I've come to believe that God has a twisted sense of humor. A few months ago, the food editor and I were discussing my Hanukkah food column. I (loudly) proclaimed that I wanted to write about so-called "healthy" Hanukkah fare - and what bullhonky that is.
"Baked latkes or latkes with Pam spray? Pshaw!" I scoffed. "We're celebrating the miracle of the oil, not the miracle of Pam."
Hanukkah, which began Sunday night and continues through Dec. 28, commemorates the restoration of the temple after the Maccabees defeated the Greek army. There was only enough oil to light the eternal flame for one day, yet miraculously, the oil lasted for eight days.
To symbolize the holiday, Jews cook foods in oil, most often potato pancakes and Israeli jelly doughnuts called sufganiyot. To me, the food isn't as key as is the method - fry in golden oil until crispy.
Fast-forward to a month later. My digestive system has revolted, and my doctor prescribes a complete overhaul of my diet. High-fat foods are off my plate, replaced by healthier choices.
And now? The "healthy" Hanukkah fare seems much more alluring.
To me, indulging in symbolic foods bathed in oil to recognize the miracle of the Hanukkah menorah is an important part of the holiday. Yet I recognize now that the price I would pay for eating such foods is high - and doesn't really match with the festive occasion. (Lying on the couch in the fetal position is not a way to celebrate the Maccabean victory.)
I hit some cookbooks searching for some healthier options that still included enough oil to pay homage to the miracle.
Cooking Jewish, by Judy Bart Kancigor (Workman Publishing, Nov. 2007), suggests "frying" the latkes on a nonstick skillet coated with vegetable cooking spray. At this point, the recipe notes, they will be "limp as dishrags." To remedy this, dip each latke in beaten egg white. Place the egg-white-coated latkes on a baking sheet that has been generously coated with vegetable cooking spray. Bake at 400 degrees until crisp on both sides, about 3 to 5 minutes each.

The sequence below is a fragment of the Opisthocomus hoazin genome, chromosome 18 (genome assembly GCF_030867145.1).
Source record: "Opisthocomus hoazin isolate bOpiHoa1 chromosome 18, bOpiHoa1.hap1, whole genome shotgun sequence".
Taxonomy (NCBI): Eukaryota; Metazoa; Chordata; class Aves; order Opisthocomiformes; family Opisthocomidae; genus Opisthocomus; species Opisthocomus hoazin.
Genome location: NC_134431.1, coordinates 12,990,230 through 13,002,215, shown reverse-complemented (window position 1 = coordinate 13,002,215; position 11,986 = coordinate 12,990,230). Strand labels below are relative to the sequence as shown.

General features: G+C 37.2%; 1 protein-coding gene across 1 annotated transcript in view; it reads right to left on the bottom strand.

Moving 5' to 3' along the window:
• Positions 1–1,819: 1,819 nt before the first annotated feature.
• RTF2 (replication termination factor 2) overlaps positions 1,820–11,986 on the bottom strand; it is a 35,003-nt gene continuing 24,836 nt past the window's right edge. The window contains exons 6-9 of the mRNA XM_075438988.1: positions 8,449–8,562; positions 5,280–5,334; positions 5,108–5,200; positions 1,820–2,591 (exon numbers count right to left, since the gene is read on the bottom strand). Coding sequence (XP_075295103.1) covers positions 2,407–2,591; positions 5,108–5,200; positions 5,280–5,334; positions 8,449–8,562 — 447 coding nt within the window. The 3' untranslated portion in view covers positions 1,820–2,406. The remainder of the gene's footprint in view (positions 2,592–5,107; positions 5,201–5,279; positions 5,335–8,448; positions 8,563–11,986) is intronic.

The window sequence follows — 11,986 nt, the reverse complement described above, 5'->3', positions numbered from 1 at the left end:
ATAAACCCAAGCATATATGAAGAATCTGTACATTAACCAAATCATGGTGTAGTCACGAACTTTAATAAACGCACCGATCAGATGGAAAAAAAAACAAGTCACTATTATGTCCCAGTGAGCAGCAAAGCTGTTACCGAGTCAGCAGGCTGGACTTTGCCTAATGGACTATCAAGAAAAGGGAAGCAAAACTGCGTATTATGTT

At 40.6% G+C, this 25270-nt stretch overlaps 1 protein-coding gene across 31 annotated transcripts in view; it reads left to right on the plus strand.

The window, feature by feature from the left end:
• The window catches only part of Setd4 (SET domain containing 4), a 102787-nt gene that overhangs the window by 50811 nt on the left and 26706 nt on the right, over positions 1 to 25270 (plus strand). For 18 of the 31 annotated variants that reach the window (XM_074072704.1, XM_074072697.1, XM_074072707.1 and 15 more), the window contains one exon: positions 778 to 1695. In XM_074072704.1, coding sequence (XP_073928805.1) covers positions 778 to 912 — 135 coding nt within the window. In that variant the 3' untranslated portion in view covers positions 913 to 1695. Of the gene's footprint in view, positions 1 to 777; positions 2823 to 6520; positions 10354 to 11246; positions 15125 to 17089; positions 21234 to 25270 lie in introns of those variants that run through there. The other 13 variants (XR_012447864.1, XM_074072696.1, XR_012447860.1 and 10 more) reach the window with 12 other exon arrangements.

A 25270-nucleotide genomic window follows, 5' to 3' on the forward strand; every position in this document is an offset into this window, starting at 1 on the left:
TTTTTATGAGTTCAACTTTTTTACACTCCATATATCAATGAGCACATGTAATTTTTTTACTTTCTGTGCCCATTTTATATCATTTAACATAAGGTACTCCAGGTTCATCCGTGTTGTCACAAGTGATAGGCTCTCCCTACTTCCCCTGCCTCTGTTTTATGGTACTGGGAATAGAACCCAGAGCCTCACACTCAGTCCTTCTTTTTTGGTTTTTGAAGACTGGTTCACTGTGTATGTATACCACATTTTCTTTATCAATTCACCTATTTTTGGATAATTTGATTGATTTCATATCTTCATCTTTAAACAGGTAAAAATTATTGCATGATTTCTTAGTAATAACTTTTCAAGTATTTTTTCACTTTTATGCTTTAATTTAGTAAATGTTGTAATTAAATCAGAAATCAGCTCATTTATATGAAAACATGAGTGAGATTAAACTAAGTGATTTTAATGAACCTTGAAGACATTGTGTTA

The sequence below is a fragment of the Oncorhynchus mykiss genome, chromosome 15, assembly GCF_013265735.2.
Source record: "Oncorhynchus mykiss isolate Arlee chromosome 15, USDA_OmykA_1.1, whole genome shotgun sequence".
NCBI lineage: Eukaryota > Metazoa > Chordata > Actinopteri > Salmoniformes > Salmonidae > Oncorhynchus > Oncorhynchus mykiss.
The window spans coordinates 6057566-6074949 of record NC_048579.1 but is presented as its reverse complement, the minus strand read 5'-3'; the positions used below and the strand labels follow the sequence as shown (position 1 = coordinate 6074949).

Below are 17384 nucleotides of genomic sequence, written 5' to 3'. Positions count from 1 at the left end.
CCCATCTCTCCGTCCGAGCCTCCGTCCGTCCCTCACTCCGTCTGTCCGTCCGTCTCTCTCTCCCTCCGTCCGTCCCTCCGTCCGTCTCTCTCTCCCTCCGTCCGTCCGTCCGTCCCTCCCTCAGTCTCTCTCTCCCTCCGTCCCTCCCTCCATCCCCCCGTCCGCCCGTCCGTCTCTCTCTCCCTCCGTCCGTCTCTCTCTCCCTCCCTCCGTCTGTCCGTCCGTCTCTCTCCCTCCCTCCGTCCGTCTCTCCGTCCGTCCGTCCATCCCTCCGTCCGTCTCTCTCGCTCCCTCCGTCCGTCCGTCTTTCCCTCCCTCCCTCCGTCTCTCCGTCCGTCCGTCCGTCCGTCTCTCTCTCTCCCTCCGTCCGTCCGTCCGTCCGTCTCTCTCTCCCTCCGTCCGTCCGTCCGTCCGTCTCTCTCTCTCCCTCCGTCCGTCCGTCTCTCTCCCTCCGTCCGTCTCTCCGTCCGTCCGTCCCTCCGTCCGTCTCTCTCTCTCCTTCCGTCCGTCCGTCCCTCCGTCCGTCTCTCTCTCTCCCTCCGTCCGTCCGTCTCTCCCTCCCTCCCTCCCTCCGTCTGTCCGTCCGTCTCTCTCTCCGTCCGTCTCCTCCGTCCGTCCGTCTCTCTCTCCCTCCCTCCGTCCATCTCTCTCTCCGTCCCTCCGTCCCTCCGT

Enlitened Kosher Cooking, by Nechama Cohen, (Feldheim Publishers, Oct. 2006) offers low-carb, low-fat latke recipes made from other vegetables, such as cabbage and cauliflower. It suggests wiping a nonstick frying pan with a paper towel dipped in olive oil and then spraying the pan with nonstick cooking spray. With each batch add cooking spray and/or wipe the pan with oil.
Be patient - fry on a low heat and make sure they are cooked through.
Other cookbooks suggest cooking with just a small film of oil on the pan and letting the cooked latkes sit on paper towels to drain excess oil.
While oil is truly an important ingredient for Hanukkah, I decided to seek out a recipe that honors a Jewish heroine. In the story, Judith, a beautiful Jewish widow, is asked to dine with the Assyrian general Holofernes. She urges him to eat cheese to make him thirsty for wine, and after he falls unconscious from drinking she beheads him. To remember Judith and her bravery, some Jews eat cheese.
I discovered a recipe that meets all of my requirements: It uses oil, it has cheese as a main ingredient, and it can be modified to be less fat-laden, to appease my delicate stomach. Cheese latkes prove to be something I can eat (in moderation), and doing so helps me remember the miracle of the oil and Judith's heroism.
But most important, I can be healthier without succumbing to the miracle of Pam.
Makes 10 latkes
2 large eggs
1. Mix the eggs and the sugar in the bowl of a food processor fitted with the steel blade. Add the cheeses, 3/4 cup flour, and salt. Process until smooth.
2. Heat a nonstick frying pan and pour in a film of vegetable oil. To test the thickness of the batter, drop about 4 tablespoons of batter into the pan and fry for a few minutes on each side. If the batter seems too liquid, add more flour. When the consistency is correct, continue frying the pancakes, a few at a time.
3. Drain on a paper towel and serve with a dollop of whipped cream, a spoonful of jam or a sprinkle of cinnamon sugar.